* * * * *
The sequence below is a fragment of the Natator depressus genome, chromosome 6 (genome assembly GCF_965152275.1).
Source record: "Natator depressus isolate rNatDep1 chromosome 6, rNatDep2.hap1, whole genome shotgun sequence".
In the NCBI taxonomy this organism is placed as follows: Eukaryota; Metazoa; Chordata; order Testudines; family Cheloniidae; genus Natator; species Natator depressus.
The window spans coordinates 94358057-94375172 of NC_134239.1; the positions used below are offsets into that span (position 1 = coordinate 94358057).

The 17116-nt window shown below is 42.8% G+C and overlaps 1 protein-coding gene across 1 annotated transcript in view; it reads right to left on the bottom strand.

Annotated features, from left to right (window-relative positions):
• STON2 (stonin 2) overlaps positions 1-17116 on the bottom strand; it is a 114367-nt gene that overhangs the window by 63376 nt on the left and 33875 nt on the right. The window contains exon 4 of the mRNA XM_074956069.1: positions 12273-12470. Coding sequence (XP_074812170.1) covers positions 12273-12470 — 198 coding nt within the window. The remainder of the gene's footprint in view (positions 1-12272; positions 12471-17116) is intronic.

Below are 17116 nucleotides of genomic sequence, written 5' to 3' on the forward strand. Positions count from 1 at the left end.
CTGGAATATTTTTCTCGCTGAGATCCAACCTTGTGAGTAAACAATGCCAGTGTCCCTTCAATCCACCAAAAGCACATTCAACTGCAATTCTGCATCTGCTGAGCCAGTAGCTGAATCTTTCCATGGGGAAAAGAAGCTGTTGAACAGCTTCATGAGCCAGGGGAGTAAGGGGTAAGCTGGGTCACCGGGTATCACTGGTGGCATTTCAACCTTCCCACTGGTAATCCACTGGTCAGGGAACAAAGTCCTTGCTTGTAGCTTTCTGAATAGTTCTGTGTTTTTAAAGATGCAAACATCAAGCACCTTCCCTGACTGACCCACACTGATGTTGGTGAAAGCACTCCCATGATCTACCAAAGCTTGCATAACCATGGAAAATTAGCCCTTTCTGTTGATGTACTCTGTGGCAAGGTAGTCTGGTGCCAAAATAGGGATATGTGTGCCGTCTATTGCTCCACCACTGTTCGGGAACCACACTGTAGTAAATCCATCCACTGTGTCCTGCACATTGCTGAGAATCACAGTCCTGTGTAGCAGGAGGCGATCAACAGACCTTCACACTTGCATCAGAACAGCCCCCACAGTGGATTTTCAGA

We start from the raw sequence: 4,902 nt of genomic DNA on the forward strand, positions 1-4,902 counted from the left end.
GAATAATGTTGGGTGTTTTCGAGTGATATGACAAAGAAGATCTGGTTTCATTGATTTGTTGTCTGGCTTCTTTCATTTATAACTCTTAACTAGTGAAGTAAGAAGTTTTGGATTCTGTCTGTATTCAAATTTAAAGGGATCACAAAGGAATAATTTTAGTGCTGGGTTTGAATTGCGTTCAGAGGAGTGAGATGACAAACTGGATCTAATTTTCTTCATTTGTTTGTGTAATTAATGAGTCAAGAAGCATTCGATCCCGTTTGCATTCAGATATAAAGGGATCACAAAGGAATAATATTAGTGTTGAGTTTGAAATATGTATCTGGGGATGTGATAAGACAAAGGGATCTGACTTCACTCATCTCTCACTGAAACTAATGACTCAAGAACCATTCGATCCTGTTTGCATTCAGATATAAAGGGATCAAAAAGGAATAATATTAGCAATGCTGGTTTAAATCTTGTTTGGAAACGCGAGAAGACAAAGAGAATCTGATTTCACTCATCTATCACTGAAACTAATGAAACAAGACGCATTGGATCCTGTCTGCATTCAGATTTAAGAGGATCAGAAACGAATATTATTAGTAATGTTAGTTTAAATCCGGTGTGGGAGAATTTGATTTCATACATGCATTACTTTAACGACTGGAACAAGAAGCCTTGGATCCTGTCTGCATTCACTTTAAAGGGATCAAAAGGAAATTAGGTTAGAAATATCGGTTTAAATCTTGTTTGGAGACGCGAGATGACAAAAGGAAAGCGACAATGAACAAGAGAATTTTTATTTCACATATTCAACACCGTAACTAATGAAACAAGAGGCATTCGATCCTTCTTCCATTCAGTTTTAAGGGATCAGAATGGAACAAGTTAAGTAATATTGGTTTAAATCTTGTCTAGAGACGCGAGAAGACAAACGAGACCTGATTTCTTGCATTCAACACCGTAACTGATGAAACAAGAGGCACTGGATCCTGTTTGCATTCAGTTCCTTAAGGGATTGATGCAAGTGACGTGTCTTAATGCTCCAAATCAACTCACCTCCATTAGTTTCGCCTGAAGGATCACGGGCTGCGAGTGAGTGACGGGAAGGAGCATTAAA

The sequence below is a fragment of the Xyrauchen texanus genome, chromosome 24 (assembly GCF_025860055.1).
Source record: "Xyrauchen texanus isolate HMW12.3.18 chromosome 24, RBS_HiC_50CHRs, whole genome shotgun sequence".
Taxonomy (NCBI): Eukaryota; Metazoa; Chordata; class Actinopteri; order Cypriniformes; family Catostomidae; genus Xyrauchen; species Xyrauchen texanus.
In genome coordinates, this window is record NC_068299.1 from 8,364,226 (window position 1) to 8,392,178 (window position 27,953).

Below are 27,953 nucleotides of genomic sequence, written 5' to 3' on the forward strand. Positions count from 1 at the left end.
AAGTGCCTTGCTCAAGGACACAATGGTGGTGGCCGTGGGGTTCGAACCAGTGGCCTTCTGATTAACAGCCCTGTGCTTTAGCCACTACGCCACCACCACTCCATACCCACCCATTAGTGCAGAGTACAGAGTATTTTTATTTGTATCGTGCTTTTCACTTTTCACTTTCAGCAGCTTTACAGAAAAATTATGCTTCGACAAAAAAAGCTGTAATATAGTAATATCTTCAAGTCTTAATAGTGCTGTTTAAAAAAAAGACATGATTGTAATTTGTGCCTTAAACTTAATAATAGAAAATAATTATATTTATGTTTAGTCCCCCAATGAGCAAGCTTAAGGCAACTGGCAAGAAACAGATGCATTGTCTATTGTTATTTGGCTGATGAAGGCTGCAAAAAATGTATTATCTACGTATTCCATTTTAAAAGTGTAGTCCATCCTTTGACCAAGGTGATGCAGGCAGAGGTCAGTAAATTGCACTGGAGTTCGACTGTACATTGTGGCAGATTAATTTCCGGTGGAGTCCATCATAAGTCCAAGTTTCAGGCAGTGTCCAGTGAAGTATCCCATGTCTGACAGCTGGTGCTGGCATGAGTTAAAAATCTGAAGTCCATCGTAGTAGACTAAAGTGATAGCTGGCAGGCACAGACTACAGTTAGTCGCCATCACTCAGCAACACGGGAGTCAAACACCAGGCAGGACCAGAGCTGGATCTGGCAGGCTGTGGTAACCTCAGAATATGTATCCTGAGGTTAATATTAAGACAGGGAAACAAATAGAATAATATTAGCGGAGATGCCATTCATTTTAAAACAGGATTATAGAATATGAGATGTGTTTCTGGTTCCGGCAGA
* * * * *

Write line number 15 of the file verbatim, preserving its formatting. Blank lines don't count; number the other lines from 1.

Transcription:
In genome coordinates, this window is record NC_068299.1 from 8,364,226 (window position 1) to 8,392,178 (window position 27,953).